by Johnna Margalotti, Advocacy Center Intern
April is Sexual Assault Awareness Month, a campaign that educates communities across the nation on sexual violence and how to prevent it.
This past Friday, April 12th, we recognized the Day of Silence and asked ourselves the question: What voices are we not hearing in our conversations about sexual violence?
Conversations about sexual assault tend to skew heterocentric, highlighting violence perpetrated by cishet men against cishet women. And while patriarchy sustains a rape culture that enables men to perpetrate violence against women, it also functions to police the gender expressions and sexual identities of queer folks through violence.
As a result, harassment and assault disproportionally impact LGBTQ people. One national school climate survey conducted by GLSEN in 2013 found that four out of five LGBTQ students reported verbal, sexual or physical harassment at school. Among sexual minorities, queer men are the most targeted; according to the CDC, four in 10 gay men and nearly half of bisexual men (47%) have experienced sexual violence other than rape in their lifetime. Bisexual women are also highly targeted, as the CDC found that 46% have been raped in their lifetime.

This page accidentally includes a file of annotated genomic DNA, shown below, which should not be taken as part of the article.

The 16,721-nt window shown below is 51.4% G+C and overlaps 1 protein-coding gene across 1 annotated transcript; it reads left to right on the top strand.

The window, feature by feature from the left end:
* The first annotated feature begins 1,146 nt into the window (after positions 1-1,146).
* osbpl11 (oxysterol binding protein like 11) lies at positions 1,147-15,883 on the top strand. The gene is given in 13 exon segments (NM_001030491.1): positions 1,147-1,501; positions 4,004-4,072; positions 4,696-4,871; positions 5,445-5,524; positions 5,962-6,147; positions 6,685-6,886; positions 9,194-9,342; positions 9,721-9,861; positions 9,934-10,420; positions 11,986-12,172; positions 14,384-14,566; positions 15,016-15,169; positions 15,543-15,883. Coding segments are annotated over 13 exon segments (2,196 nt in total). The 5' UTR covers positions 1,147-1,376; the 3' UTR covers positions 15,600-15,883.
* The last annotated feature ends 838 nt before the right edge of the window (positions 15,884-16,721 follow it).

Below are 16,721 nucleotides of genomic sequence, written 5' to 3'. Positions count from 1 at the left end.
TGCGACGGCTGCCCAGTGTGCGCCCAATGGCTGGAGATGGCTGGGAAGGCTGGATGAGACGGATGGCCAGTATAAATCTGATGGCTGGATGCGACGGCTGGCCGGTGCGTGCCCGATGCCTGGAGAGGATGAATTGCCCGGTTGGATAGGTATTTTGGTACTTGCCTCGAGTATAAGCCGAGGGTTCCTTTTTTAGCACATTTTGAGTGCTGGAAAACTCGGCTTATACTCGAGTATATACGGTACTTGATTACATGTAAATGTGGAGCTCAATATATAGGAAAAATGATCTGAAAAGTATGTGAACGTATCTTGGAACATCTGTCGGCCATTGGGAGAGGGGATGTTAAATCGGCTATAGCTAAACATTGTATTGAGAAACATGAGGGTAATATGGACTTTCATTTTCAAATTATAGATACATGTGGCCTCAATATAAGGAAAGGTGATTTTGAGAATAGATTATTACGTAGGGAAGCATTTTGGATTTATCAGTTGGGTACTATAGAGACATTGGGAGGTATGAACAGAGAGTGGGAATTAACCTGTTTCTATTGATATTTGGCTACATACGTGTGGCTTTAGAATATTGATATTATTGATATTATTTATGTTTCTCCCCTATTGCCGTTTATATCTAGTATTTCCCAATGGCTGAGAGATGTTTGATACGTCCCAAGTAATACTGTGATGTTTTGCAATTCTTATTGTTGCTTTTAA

Gender non-conforming individuals (including those who identify as trans or non-binary) also experience staggering rates of violence. According to the 2015 U.S. Transgender Survey, nearly half (47%) of respondents were sexually assaulted at some point in their lifetime and one in ten were sexually assaulted in the past year. These numbers are even higher in communities of color: 53% of black respondents have been sexually assaulted in their lifetime and 13% reported sexual assault in the last year.
The same power dynamics that marginalize queer communities and make them uniquely vulnerable to harassment and violence also work to silence queer survivors and their stories. Although sexual violence is often perpetrated against queer folks in order to reinforce patriarchal gender relations, queer folks also perpetrate sexual violence against one another within their relationships (as do non-queer people). Unfortunately, because of the overwhelming stigmatization of queer relationships in our culture, there is a compulsion to sanitize these relationships and overlook such interpersonal violence. In doing so, we ignore the voices of LGBTQ survivors and reproduce their marginalization.
Ultimately, it is an opportunity to situate Day of Silence in the broader context of Sexual Assault Awareness Month so as to recognize that sexual violence impacts communities of all ages, identities, and orientations. As you continue to speak out and stand up against sexual violence this month, remember to make space for queer voices.